Mycobacterium abscessus, a multidrug-resistant nontuberculous mycobacterium, has emerged as a major pathogen affecting people with cystic fibrosis (CF). Although originally thought to be acquired independently from the environment, most individuals are infected with one of several dominant circulating clones (DCCs), indicating the presence of global transmission networks of M. abscessus. How and when these clones emerged and spread globally is unclear. Here, we use evolutionary analyses of isolates from individuals both with and without CF to reconstruct the population history, spatiotemporal spread and recent transmission networks of the DCCs. We demonstrate synchronous expansion of six unrelated DCCs in the 1960s, a period associated with major changes in CF care and survival. Each of these clones has spread globally as a result of rare intercontinental transmission events. We show that the DCCs, but not environmentally acquired isolates, exhibit a specific smoking-associated mutational signature and that current transmission networks include individuals both with and without CF. We therefore propose that the DCCs initially emerged in non-CF populations but were then amplified and spread through the CF community. While individuals with CF are probably the most permissive host, non-CF individuals continue to play a key role in transmission networks and may facilitate long-distance transmission.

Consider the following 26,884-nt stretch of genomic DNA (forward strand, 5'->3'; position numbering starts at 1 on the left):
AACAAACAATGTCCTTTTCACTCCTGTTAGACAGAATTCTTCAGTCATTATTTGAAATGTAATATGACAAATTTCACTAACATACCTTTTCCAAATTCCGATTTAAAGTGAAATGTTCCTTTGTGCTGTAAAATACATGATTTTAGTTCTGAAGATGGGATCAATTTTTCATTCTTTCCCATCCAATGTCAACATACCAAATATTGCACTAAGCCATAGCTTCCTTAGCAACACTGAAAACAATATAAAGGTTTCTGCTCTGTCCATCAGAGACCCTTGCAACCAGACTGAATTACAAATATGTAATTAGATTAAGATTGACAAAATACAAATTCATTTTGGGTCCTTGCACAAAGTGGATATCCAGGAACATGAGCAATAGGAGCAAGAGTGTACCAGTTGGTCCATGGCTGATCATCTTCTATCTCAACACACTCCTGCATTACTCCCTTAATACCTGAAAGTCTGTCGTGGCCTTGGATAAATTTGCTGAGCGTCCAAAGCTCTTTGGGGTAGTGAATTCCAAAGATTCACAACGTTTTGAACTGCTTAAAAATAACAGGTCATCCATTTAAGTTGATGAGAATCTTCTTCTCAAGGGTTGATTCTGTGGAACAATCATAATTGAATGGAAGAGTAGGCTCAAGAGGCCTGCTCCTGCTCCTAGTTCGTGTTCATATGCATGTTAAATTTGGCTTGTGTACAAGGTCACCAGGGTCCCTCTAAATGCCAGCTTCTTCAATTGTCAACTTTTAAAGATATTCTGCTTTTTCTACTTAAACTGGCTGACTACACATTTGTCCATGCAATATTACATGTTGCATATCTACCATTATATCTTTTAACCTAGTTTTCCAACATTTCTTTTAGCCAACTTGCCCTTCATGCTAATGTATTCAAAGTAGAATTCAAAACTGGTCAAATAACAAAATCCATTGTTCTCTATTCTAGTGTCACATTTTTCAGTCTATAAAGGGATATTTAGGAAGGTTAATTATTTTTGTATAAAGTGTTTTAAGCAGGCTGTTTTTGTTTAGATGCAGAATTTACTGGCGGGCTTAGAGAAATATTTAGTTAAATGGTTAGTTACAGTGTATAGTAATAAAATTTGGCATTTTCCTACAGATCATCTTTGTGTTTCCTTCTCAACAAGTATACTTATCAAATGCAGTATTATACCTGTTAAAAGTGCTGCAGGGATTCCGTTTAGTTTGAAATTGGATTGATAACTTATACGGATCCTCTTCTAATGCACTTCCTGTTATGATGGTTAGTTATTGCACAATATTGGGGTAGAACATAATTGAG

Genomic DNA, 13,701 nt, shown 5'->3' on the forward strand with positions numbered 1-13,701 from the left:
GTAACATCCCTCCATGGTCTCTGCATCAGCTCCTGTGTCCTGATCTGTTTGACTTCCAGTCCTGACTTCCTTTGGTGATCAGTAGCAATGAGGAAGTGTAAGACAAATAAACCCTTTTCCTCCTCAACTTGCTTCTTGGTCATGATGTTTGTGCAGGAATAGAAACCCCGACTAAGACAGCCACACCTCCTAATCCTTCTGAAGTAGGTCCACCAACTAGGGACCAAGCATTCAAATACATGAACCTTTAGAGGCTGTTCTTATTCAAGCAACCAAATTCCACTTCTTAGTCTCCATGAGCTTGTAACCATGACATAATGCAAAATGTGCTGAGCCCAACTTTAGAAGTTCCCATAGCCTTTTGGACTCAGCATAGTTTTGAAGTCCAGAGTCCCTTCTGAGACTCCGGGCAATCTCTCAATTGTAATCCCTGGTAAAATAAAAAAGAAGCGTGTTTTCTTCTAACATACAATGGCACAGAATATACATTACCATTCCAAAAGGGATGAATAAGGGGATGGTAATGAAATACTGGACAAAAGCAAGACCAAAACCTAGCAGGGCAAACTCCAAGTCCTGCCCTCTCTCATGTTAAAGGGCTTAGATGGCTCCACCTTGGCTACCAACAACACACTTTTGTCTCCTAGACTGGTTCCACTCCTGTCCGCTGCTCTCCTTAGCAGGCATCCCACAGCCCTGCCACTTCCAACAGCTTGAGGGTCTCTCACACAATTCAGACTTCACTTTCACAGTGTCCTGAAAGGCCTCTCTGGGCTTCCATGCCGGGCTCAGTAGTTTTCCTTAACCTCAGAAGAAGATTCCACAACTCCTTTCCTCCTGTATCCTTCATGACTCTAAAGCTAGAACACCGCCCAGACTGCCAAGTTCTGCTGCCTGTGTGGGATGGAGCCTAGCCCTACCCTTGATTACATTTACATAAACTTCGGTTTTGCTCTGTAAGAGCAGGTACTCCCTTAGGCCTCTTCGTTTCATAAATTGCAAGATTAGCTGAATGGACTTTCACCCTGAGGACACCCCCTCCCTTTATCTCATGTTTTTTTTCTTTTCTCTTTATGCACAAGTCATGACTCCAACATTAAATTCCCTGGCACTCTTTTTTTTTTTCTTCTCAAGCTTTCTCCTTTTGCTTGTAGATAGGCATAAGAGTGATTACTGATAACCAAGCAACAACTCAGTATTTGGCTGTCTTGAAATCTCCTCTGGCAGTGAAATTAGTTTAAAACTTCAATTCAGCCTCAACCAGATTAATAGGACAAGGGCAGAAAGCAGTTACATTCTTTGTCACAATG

© 2021. The Author(s).